The Many Utilities of Rules

I was chatting with a friend the other day about how strict adherence to the rules-as-written (RAW) might be a male-socialized thing. Yes, this is typical game chat in my universe! I don’t want to speculate too deeply on that bit (yet). But it unlocked a whole other set of thoughts around the many utilities of rules, and how there are entire cultures and paradigms of play around the uses we have chosen.

So just for fun, setting aside tribal nonsense about storygames or OSR or indie or whatever else, here are some of my thoughts on the utility of rules* — that is, how we use rules, not why they exist or what their purpose “should” be. This is not a manifesto! It’s a way to think about what happens when you and I use rules for different, maybe incompatible, reasons.

* But wait, what do I mean by “rules?” I know you want to ask. Let’s say it’s any material where you might hear the phrase “rules as written” invoked. So: obviously the procedural stuff, but — for me at least — also in-fiction material that carries authoritative weight: known conflicts between factions, fictional social strata and who defers to whom, cultural or religious strictures, things like that. I suppose that could even extend to art but that feels theoretical.


Disagreement resolution is the use that decades of trad RPGs assert, arguably the default utility. You know, the “roleplaying games are just like cops and robbers, but when one of you shoots the other and they say you missed!, that’s when the rules come into play.”

Which, sure. Generations of mediated make-believe rely on documented procedures to resolve disagreements. We can thank our wargaming roots for that.

I find that folks who use rules for disagreement resolution are looking for reasonable, bounded outcomes. Assuming you touch the system often enough to perceive patterns, the system is handing back a bell curve of outcomes, with occasional outliers. There’s a clear cap to how great your effort can be, and a clear floor to how bad failure might be. This utility says rules exist to provide a fair, level playing field.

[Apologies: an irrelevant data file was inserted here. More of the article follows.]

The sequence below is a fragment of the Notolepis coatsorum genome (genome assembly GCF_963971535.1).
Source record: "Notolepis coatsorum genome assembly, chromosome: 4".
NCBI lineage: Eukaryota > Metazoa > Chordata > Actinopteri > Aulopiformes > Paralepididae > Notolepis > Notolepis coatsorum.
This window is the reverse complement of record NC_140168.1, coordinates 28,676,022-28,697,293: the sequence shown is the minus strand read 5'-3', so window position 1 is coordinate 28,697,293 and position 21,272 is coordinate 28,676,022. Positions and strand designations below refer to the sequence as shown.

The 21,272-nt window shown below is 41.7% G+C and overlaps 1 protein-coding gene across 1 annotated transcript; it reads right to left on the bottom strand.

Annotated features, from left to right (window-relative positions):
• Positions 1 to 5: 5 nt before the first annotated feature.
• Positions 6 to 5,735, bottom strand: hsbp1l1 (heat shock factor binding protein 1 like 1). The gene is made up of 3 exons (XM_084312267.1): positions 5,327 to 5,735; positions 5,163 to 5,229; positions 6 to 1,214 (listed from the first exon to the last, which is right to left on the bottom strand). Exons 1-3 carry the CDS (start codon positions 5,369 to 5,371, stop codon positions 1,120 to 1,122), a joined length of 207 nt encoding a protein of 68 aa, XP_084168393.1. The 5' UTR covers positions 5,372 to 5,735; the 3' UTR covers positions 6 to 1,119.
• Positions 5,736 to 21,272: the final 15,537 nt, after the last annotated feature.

Using the rules primarily to ensure fairness means fairness is the main pain point for you. I wouldn’t want to speculate as to why that would be! But that’s the utility most needed by these folks.


This is where we use rules* to help understand the subject matter of the game. It’s using rules to model and deconstruct: What are the key elements of a genre? How did these aspects of history affect each other? What’s the storytelling function of a common trope?

Rules can be a way to understand genre, history, setting. Lots of PbtA is designed around this: Impulse Drive deconstructs small-ship-crew sci-fi, Night Witches models the social pressures of being a Russian woman pilot in WW2, and so on. RPG rules are a legit way to understand how a genre “works,” or to explore the dynamics at play in history.

Rules that emulate authorial type decision-making invite us to model and deconstruct. So the strict scene economy of Burning Empires, for example, or the mission focus of Blades in the Dark with the deferral of “downtime” activities to a few quick rolls. These rules ask the player to engage with the subject matter as an author rather than as a participant. Authorship style rules aren’t necessary to the model-and-deconstruction utility! It’s just something I’ve seen a lot, and it’s a distinction of the RPG form.

Rather than focusing on outcomes (like resolution rules), players that want rules to model and teach focus on inputs. We look for interlocking abstract incentives: if I do X then I get Y which makes Z easier, which helps me understand why some historical event played out the way it did (for example), if we understand human behavior to be driven by incentives. But also, this explains why players are often not incentivized by the incentives a system offers them. They just don’t care about the model, they care about some other aspect of play (which may exist outside the rules altogether: see “facilitating experience” next!).